Comparing x^2 + y^2 and (x + y)^2 with 3d printing

Yesterday we did a project exploring a common algebra mistake -> assuming that (x + y)^2 = x^2 + y^2. That project is here:

Does (x + y)^2 = x^2 + y^2

Today I thought it would be fun to explore the same idea using 3d printing. During the day I made prints of the two surfaces

(i) z = x^2 + y^2, and

(ii) z = (x + y)^2.

Here they are:

For the project I asked the boys to try to figure out what the two graphs looked like over the domain -2 < x < 2, and -2 < y < 2, and they showed them the shapes. Though not really by design, the choice of a square for the domain turned out to lead to an interesting discussion at the end.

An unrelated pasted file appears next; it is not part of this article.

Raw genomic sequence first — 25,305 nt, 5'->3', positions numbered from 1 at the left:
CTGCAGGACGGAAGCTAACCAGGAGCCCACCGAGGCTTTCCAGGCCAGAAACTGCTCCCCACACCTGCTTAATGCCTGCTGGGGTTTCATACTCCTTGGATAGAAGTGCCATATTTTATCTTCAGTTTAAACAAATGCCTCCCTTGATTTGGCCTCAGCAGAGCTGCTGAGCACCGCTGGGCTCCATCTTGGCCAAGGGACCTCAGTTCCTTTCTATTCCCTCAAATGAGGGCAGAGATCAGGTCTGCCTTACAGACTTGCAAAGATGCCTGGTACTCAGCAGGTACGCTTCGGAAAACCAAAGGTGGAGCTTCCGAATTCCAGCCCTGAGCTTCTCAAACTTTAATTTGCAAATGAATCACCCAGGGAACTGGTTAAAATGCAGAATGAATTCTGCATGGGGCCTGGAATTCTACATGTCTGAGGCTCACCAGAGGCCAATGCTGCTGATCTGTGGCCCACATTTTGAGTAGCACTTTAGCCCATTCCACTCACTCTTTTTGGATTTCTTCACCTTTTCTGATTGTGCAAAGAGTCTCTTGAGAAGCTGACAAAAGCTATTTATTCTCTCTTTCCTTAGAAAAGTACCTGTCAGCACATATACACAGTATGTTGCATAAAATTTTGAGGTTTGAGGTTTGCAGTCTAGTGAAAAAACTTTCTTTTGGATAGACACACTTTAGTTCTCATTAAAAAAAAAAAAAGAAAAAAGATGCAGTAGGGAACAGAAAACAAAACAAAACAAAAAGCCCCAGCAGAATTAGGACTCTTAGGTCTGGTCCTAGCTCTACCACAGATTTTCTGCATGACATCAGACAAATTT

Here's how the project went:

(1) What does z = x^2 + y^2 look like?


(2) What does z = (x + y)^2 look like?


(3) What about the actual shapes surprises you?


I really enjoyed the combination of these two projects. Hopefully seeing the shapes of the surfaces becomes one little extra reminder that the two commonly confused expressions x^2 + y^2 and (x + y)^2 are not the same.